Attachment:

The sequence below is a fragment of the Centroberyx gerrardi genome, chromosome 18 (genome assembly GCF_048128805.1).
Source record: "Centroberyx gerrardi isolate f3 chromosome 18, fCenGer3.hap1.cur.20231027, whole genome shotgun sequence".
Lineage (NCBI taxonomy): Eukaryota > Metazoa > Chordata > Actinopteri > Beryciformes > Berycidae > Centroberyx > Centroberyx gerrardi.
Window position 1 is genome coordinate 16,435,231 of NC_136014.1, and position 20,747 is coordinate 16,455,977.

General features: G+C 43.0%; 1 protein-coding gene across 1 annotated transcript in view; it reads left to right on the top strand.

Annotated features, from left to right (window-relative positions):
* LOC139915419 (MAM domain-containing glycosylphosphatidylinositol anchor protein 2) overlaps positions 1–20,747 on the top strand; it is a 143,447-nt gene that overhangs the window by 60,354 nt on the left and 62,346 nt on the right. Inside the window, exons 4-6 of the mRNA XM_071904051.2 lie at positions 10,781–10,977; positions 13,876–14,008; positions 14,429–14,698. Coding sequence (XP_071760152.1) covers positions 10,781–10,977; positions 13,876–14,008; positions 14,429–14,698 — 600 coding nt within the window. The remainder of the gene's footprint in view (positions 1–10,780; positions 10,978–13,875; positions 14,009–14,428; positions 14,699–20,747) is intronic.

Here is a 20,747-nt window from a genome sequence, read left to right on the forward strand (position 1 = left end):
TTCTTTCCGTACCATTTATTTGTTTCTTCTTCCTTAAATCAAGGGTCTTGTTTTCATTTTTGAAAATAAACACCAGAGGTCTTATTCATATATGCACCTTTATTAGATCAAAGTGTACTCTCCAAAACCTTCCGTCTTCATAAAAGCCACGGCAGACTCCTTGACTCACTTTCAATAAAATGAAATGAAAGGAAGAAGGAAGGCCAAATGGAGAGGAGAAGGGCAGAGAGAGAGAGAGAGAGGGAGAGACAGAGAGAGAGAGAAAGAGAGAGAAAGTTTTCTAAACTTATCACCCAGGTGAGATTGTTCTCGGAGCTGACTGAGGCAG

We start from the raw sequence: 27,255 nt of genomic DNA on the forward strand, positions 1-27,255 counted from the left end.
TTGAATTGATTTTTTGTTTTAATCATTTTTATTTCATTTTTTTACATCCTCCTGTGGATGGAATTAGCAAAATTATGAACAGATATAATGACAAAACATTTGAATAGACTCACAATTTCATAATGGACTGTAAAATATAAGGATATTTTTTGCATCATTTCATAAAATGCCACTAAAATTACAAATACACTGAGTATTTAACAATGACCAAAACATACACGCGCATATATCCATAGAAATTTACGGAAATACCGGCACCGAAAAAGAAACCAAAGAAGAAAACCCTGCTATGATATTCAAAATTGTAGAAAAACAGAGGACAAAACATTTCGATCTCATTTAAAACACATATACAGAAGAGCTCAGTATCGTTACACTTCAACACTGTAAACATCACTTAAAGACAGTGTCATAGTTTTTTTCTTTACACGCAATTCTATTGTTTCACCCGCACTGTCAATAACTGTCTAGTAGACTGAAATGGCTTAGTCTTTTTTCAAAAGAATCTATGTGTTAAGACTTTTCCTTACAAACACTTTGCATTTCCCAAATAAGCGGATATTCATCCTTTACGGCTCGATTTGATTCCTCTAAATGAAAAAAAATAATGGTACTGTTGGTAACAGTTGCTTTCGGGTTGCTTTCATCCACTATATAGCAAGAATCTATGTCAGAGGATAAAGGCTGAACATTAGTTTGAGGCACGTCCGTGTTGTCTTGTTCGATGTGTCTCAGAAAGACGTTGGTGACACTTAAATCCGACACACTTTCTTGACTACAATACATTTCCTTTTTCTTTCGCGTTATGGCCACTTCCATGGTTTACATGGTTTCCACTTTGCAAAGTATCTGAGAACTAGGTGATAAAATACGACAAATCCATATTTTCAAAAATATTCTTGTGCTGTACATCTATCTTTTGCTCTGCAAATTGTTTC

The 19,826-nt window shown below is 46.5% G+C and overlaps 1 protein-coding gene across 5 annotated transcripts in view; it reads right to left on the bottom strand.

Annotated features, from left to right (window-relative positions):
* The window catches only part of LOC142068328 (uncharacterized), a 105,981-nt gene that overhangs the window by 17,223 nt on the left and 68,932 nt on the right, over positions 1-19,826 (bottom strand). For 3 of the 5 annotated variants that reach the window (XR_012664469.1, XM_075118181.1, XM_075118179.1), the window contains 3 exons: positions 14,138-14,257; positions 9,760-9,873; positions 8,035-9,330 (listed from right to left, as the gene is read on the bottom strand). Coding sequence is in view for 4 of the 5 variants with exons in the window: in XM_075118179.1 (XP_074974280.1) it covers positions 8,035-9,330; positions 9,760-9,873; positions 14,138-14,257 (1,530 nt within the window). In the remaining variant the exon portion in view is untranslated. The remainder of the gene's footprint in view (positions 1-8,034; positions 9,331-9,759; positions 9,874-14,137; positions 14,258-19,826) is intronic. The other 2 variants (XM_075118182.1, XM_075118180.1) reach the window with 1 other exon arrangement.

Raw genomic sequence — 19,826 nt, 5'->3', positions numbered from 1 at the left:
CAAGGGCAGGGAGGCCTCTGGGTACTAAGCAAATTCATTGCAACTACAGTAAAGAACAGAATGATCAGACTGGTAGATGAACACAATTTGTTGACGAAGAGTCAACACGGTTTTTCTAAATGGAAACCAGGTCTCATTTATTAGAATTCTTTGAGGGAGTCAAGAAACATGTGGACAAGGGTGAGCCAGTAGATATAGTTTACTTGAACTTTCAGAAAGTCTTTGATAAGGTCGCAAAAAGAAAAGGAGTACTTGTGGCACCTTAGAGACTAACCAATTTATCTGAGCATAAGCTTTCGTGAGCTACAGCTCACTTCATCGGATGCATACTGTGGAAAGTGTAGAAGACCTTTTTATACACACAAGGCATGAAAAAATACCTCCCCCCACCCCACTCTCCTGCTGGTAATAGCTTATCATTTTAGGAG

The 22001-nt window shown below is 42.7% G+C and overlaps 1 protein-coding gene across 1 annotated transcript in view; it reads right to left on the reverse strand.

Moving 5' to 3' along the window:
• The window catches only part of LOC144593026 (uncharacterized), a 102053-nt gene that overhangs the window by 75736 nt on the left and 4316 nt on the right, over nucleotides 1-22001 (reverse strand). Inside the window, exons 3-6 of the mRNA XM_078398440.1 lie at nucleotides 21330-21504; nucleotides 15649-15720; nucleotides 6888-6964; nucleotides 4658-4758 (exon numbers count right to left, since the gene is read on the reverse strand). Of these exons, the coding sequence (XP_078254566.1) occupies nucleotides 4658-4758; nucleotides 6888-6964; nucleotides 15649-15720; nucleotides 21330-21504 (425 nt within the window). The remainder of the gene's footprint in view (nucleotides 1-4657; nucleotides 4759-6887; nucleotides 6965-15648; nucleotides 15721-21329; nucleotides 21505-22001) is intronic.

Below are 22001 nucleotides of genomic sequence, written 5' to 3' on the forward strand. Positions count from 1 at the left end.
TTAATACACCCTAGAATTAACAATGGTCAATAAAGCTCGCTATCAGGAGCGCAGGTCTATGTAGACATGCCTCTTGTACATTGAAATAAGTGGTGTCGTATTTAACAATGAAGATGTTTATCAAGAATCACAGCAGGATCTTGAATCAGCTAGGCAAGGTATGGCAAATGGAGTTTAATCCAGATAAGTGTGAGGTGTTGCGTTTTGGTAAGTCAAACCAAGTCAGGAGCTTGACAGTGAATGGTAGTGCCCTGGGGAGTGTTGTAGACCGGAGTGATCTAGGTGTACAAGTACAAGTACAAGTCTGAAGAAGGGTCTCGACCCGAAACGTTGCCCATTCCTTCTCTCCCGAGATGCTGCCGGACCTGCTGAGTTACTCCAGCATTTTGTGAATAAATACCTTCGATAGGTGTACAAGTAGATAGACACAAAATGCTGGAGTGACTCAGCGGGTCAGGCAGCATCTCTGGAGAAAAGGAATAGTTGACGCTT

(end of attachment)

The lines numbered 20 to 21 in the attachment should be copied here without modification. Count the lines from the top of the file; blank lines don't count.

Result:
Below are 22001 nucleotides of genomic sequence, written 5' to 3' on the forward strand. Positions count from 1 at the left end.
TTAATACACCCTAGAATTAACAATGGTCAATAAAGCTCGCTATCAGGAGCGCAGGTCTATGTAGACATGCCTCTTGTACATTGAAATAAGTGGTGTCGTATTTAACAATGAAGATGTTTATCAAGAATCACAGCAGGATCTTGAATCAGCTAGGCAAGGTATGGCAAATGGAGTTTAATCCAGATAAGTGTGAGGTGTTGCGTTTTGGTAAGTCAAACCAAGTCAGGAGCTTGACAGTGAATGGTAGTGCCCTGGGGAGTGTTGTAGACCGGAGTGATCTAGGTGTACAAGTACAAGTACAAGTCTGAAGAAGGGTCTCGACCCGAAACGTTGCCCATTCCTTCTCTCCCGAGATGCTGCCGGACCTGCTGAGTTACTCCAGCATTTTGTGAATAAATACCTTCGATAGGTGTACAAGTAGATAGACACAAAATGCTGGAGTGACTCAGCGGGTCAGGCAGCATCTCTGGAGAAAAGGAATAGTTGACGCTT